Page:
Scholars pursuing doctoral research at various institutions, which are not recognised as Centrally Funded Technical Institutes (CFTIs), have raised questions about the recent recruitments conducted at various National Institute of Technology (NITs). They have claimed equal opportunities were not given to all PhD candidates who had applied for various teaching positions.
A recent decision by NITs mandates that “all new entrants shall have PhD in the relevant or equivalent discipline and shall have first class in the preceding degrees. At least one of the qualifying degrees from a centrally funded Institution (CFTI)/Institute of repute (National/ International) is mandatory.”
The decision was taken by NITs in 2019 and approved by the Ministry of Human Resource Development (MHRD). It makes it mandatory for all candidates applying for any teaching position to hold a doctoral degree from a CFTI-recognised institute. Presently, laboratories and research institutions under the Department of Biotechnology, Council of Scientific and Industrial Research (CSIR), Tata Institute of Fundamental Research (TIFR), as well as in state-run and private universities, are not recognised under CFTI. As a result, over 5,000 scholars would never be eligible to apply for teaching positions at any of the NITs and Indian Institute of Engineering Science and Technology (IIEST), where this rule is applicable.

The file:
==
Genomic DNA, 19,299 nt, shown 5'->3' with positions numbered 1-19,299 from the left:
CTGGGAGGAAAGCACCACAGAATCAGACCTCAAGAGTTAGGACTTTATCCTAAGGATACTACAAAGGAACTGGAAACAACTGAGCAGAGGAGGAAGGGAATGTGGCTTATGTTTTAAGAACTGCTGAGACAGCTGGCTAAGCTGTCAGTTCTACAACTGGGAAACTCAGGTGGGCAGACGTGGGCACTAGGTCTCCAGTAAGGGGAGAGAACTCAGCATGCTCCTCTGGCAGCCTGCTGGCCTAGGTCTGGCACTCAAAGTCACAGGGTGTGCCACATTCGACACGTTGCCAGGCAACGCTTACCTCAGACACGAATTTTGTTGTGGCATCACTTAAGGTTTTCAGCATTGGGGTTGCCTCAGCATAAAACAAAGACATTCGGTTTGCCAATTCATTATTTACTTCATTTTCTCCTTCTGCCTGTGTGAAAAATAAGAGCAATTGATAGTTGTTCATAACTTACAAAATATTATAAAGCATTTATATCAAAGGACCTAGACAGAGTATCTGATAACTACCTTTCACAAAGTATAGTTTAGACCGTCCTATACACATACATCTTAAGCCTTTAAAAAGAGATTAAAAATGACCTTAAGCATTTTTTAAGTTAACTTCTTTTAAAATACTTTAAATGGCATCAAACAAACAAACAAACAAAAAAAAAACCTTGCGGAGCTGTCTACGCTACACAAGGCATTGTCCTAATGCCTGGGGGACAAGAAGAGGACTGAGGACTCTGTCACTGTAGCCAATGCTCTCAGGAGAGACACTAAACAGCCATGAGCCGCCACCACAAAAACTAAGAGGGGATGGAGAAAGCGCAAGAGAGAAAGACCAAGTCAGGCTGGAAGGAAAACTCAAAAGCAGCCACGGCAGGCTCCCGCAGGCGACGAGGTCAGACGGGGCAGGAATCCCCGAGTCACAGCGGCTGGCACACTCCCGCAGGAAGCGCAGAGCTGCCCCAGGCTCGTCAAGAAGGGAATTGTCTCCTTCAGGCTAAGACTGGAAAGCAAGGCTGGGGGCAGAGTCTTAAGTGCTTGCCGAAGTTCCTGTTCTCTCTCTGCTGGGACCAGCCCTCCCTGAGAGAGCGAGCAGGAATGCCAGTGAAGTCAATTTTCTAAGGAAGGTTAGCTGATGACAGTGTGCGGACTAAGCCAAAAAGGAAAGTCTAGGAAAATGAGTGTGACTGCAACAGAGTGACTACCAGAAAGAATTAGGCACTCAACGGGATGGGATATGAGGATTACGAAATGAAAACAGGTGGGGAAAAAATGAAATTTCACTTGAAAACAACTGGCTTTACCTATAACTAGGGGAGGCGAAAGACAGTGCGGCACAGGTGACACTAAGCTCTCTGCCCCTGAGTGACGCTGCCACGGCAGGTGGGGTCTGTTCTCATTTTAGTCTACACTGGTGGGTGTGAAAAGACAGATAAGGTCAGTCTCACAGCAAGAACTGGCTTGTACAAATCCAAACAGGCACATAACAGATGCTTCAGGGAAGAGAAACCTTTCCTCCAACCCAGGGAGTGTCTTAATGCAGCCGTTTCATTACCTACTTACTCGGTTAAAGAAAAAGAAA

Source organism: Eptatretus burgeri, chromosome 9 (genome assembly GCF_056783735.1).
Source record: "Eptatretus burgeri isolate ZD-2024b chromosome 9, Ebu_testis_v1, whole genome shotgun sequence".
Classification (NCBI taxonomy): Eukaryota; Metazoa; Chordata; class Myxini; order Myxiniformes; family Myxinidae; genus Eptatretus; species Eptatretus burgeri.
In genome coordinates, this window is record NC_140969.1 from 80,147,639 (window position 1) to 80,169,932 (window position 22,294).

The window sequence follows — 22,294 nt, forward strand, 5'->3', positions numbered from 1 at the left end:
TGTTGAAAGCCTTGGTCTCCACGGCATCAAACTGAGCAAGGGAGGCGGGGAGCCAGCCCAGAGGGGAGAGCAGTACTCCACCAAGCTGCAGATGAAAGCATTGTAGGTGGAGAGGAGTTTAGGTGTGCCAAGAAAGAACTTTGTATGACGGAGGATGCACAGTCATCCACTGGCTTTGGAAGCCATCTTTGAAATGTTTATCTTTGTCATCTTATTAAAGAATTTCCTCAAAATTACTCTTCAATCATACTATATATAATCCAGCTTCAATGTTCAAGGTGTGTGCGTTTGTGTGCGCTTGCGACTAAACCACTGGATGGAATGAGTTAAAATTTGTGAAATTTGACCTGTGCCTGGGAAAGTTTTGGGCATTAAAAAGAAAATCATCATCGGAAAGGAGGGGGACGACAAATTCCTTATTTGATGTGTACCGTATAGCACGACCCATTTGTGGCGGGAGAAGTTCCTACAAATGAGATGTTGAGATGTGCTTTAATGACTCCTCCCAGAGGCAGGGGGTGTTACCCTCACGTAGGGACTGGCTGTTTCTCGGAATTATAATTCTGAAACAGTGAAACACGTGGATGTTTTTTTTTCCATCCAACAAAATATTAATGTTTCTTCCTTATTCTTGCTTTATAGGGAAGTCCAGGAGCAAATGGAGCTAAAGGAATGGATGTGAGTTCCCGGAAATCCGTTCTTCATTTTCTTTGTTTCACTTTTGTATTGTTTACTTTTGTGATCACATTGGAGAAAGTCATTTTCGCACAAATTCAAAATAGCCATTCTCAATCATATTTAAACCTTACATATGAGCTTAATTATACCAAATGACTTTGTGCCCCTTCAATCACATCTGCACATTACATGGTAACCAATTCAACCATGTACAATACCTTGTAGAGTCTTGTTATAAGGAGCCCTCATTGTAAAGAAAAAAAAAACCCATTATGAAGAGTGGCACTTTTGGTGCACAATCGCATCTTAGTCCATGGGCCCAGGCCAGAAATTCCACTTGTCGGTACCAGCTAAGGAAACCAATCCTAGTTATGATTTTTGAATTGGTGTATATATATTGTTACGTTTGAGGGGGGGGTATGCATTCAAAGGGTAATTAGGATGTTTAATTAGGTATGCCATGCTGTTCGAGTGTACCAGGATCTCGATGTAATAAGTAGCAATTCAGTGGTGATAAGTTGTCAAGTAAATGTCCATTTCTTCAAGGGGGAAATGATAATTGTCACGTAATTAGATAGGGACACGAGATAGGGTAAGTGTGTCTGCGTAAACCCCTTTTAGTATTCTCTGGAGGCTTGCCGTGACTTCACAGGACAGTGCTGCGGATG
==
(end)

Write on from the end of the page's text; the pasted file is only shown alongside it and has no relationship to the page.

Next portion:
Terming the decision ‘institutional racism’, the PhD scholars, most of them from the 39 CSIR labs, have said, “This decision is clearly discriminatory in nature and shows its bias against candidates who hold degrees from non-CFTI institutions.”
The new rule came into effect after the term CFTI was coined during a meeting chaired by Professor Sivaji Chakravorti, director of the National Institute of Technology, Calicut, in 2019. However, the student community remained in the dark until their fellow students started getting screened out of the recruitment processes last year as they didn’t have a PhD from any of the CFTI institutions.
One such case involving a scholar emerged during a selection procedure for a faculty position at Sardar Vallabhai Patel National Institute of Technology in Surat recently. Similar cases were also reported during the recruitment process conducted at NIT Jalandhar, NIT Allahabad and NIT Warangal.
Demanding that the rule be withdrawn, the PhD scholars have stated that it was their talent that should be judged and not the institution that awards degrees. “Faculty recruitment should be conducted on the basis of comparative merit of individuals and their professional credentials, and not on the reputation of the institute,” they said.
The students have written a letter to the MHRD on Wednesday and have also taken up the matter with Shekhar Mande, director general of CSIR.
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